The trusted source for
healthcare information and
ED touched by angels slashes complaints
Volunteers bring a human touch to patients
Three or four years ago, St. John’s Health Center in Santa Monica, CA, would typically receive one letter every week or two complaining about some aspect of care in the ED; perhaps once a month, it might get a letter complimenting that service. Today, "We get one letter a week complimenting the staff, and I mean a great letter," says Russ Kino, MD, FACEP, FACEM, medical director of emergency services.
And complaint letters? "We get one every three months or so," he adds.
At the root of this impressive reversal in patient and family satisfaction is a volunteer program called Angels of the ER. Co-sponsored by Kino and Carla Hummer, RN, then a recently retired employee health nurse, it is composed of about 35 "angels" who take four-hour shifts seven days a week to provide assistance and companionship, while at the same time, keeping an eye out for medical situations that should be brought to the attention of staff.
For example, the volunteers meet and greet individuals in triage and registration. "They are the first people the patient and family come in contact with," Hummer explains. "They escort them to the waiting area; and every 15 minutes, they will come around to let them know they’re not forgotten."
The angels are trained by the head volunteer to identify any change of symptoms from admission and to deal with potentially hostile patients by offering "verbal first aid." For example, the angels repeat concerns back to patients, say they are here to help, and say that if the patients put themselves in the ED staff members’ hands, they will receive the best care available.
There are generally two angels on each shift. If needed, they can provide ice for a sprain or strain, provide a blanket, or help a nurse turn a patient. They not only work in the exam area, but in clinical areas as well. "They hold hands, help with children, and so on," Hummer explains.
Because ED staff are so busy, Kino explains, they often do not have sufficient time to devote to the human side of medical care. That’s where the angels come in.
"In any ED, you are incredibly busy and very focused on the technical aspects of the job, and there is relatively little attention given to [patients’ personal needs]," he adds. "The angels sit down and talk to people about trivial things, reassure them, bring them a cup of water, interact with the family — all things that are not related to attending to their medical problems."
The Angels of the ER program is not just another volunteer program, Kino continues. Many hospitals have volunteers who run tasks for the staff, and St. John’s already had such a group, he says.
"We really wanted something to utterly isolate the human issues. It was never intended that they be go-fers for staff in any way," Kino notes.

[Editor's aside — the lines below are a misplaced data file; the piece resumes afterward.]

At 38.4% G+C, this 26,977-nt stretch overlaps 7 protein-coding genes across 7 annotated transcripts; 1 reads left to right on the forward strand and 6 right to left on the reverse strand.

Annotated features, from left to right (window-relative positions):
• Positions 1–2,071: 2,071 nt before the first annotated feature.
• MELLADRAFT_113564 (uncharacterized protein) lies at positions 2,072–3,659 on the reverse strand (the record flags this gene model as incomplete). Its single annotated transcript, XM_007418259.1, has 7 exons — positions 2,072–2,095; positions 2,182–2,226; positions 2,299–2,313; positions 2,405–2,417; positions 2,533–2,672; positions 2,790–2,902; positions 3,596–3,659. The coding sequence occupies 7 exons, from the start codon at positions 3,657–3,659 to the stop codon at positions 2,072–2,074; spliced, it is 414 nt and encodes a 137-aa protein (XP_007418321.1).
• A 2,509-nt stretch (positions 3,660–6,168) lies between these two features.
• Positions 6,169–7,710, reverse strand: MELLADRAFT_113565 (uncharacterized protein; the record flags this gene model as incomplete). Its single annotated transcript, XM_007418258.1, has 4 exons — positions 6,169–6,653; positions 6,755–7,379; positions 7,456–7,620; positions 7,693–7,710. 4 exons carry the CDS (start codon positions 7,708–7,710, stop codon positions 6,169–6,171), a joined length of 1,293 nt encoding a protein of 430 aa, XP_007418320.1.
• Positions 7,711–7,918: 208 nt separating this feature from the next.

At the outset of the program, Kino expressed this perceived need to a meeting of the Irene Dunne Guild, then the only volunteer group at the hospital, which Hummer attended.
"It was clear we needed a new patient advocate program," she points out.
"Carla asked if she could do this, and she was just fantastic," Kino recalls. "Then a couple of other ladies who knew her joined; people heard about the program, we put ads in the local paper, and people joined up." The ER, he notes, "is a glamorous place to work." In fact, they had to be selective about who they chose.
"A lot of young people wanted to join, but typically they are not well-suited because they haven’t been through life’s ups and downs," Kino explains. Today, he says, "We pretty well have the whole week covered."
In fact, the hospital no longer has to rely on advertisements to recruit volunteers. Last month, a Los Angeles Times article about the program resulted in 100 calls from potential volunteers.
The focus on hiring volunteers with real-life experience has paid off. Hummer tells the story of one angel who, on her first day, worked with parents of a child who was a victim of sudden infant death syndrome.
"She herself had experienced the death of teenage son," Hummer recalls. "She was so comforting. The staff were undone." The volunteer subsequently did some debriefing for staff members, she says.
In another instance, a psychiatric patient appeared very distracted. "The angel asked the patient what he liked to do, and he told her he liked to dance," Hummer relates. "She danced with the patient, and he became quiet."
She considers the angels a vital link in the communication chain between patients, family members, and staff. "When you are waiting and anxious, sometimes all you really need is a human touch," Hummer adds.
For more on the Angels of the ER program, contact: